This world is becoming overworked and over programmed. A few students and professors at Penn State actually did a study on how too much homework can be counterproductive. Statistics even prove that “many countries with the highest scoring students, such as Japan, the Czech Republic and Denmark, have teachers who give little homework. At the other end of the spectrum, countries with very low average scores — Thailand, Greece, Iran — have teachers who assign a great deal of homework.” In the 1980’s, countries started to increase homework in response to performance in comparison to Japanese students. Conversely, Japanese schools were actually lowering amounts of homework. Studies show that math teachers currently in the US assign five-six hours of homework a week (too much) while Japanese schools give two-three hours a week. It has also been proven that working non-stop all day tends to reduce the amount of knowledge you can retain. Along those lines, many case studies have been done in order to show that if a teenager doesn’t receive ten hours of sleep a night, his or her learning will be considerably less productive. On a normal day, I receive less than 7 hours of sleep because of homework; my learning is infringed upon considerably.

I realize that there isn’t much I can do to change the schedule of my day, but there is room to change my life at home. If I were to get home after school and spend one hour doing homework and a half hour of reading, I guarantee my grades, cheerfulness, mood, extracurricular activities and general knowledge of the world outside of Beaver Country Day School would flourish. I understand that by doing less homework, you are learning less information, but only to a certain extent. The human brain can only retain so much work. As the renowned columnist Thomas Friedman said, “It’s for all these reasons [that I have mentioned] that I’ve been calling them “Generation Q” — the Quiet Americans, in the best sense of that term, quietly pursuing their idealism, at home and abroad.” In other words, because we are so involved in school, homework and extracurricular activities, this generation is not able to formulate opinions and voice them; we simply don’t have time or energy to.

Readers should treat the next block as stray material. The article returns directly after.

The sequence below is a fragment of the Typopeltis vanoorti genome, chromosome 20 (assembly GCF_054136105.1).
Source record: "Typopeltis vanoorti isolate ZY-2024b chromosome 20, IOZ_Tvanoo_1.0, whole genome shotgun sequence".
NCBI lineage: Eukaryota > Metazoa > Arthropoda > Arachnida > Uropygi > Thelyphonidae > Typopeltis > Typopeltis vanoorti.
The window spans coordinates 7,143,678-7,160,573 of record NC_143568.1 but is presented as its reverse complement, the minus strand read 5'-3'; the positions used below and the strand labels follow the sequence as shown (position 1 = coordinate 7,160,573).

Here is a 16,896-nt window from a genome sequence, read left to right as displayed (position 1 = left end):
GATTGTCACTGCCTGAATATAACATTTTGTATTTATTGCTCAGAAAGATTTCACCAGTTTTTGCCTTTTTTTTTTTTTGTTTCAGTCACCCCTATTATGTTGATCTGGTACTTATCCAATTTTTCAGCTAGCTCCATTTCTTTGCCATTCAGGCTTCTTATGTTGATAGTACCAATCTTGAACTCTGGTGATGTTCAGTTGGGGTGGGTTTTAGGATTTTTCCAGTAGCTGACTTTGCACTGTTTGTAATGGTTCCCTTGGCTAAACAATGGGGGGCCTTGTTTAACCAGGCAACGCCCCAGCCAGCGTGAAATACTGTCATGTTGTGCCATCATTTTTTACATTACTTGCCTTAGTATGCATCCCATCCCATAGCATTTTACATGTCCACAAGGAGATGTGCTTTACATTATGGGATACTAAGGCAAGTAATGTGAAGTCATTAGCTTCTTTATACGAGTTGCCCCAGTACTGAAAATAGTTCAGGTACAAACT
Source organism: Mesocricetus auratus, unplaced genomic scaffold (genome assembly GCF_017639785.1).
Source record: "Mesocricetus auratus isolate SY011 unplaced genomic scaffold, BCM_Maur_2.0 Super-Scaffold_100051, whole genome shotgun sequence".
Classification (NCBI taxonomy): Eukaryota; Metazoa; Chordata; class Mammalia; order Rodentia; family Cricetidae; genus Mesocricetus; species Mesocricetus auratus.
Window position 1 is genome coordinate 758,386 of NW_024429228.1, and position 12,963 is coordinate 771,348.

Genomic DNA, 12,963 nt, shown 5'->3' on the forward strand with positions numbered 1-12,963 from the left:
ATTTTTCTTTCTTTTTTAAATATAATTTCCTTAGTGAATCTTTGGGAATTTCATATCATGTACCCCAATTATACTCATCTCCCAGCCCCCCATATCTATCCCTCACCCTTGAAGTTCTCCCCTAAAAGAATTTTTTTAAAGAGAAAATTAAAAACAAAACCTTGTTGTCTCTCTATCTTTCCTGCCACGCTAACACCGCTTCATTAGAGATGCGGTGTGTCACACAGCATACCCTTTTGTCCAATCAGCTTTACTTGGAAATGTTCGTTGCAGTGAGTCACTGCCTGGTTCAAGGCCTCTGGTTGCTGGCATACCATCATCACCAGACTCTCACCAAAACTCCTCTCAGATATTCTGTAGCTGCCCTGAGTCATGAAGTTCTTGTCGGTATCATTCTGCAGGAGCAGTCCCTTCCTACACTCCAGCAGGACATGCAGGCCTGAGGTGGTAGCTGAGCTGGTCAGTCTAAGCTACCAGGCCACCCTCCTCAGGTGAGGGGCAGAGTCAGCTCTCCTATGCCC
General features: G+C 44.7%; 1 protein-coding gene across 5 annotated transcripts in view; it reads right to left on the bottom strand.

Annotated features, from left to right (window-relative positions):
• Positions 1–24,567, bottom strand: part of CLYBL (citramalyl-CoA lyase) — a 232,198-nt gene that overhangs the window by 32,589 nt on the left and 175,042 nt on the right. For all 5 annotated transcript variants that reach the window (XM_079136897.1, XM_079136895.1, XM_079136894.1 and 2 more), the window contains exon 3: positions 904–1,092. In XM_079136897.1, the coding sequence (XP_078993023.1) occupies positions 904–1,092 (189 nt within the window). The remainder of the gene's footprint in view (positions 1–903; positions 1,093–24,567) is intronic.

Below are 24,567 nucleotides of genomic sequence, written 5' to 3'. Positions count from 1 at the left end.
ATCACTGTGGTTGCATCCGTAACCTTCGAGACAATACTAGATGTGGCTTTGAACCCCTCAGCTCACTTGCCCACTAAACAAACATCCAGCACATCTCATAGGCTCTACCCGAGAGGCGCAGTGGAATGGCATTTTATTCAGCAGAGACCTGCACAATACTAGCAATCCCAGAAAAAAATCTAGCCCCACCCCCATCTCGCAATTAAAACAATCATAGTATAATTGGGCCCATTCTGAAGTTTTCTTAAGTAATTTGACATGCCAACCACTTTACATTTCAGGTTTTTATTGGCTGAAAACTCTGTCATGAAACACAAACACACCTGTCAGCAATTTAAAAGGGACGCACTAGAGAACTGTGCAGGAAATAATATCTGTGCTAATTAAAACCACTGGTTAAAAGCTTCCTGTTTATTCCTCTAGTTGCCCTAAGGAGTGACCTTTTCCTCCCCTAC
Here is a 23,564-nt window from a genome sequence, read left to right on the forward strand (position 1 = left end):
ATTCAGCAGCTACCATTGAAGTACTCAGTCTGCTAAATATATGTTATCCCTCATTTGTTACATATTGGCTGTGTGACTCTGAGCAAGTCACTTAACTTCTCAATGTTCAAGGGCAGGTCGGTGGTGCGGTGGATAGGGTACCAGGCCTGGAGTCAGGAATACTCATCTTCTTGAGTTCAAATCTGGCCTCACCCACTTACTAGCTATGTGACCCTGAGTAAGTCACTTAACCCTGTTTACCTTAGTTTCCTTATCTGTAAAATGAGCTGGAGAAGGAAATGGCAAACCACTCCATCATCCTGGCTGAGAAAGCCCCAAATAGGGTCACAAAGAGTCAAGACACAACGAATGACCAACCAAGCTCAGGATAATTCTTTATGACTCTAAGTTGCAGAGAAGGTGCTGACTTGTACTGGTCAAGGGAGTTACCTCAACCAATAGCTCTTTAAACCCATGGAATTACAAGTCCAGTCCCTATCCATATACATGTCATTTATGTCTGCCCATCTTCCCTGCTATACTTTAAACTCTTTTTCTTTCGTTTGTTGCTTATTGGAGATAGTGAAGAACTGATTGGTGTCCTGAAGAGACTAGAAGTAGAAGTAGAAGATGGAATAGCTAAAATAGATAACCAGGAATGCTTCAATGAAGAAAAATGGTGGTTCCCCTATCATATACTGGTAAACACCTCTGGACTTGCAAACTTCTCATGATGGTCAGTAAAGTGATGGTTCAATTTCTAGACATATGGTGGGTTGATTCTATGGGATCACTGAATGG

Every day, I notice kids that haven’t done their homework and I am secretly proud of them. I know that they have spent time outside of school pursing something they wanted to do instead of doing homework. It just so happens that many of these kids are the most brilliant kids I know. Their grades might not reflect it, but somehow I know they will be just fine in life; doing it their way.



  1. wow, really good article Erik!

  2. Just out of curiosity, Erik, which classes are you taking?

    You spend much of your article describing your struggles with homework as a junior.

    Do you notice freshman struggling or sophomores? How about the middle school?

  3. You know, I also wrote a homework-oriented persuasive essay last year, with many of the same points. I described how, that week alone, I had averaged 4.2 hours of sleep a night. I, like you, cited research describing homework as counterproductive. And I talked about the various ill effects of sleep deprivation and high stress, from diabetes to memory loss to obesity. (I’ve since seen material that adds cancer to the list.)

    But it’s hard to know what the best course of action is. How much is me, and how much is the system? What types of homework are most effective? Are teachers putting enough thought into making their homework worthwhile?

    You could devote your whole life to finding the answers…

  4. I was thinking about this in the context of Sam and Nate’s Wed. Forum presentation yesterday about stress. Obviously, there’s a point at which homework becomes counterproductive–the point at which “I want a cookie” stress turns into “toxic stress” or whatever it’s called.

    But it varies so much from student to student that I’m not sure a good solution is possible without a radical restructuring of the educational system. (Just ask one of the tech giants, Google/Microsoft/Amazon types, to come up with a new scheme with unlimited personalization and unprecendented stat-tracking & analysis… tie it in to some health monitors and you’re set, except now some tech giant knows your every thought and move, haha.)

  5. How can you be secretly proud of kids that do their homework when you’ve clearly expressed this “secret” opinion on a well-known newspaper?

  6. “Every day, I notice kids that HAVEN’T done their homework and I am secretly proud of them.”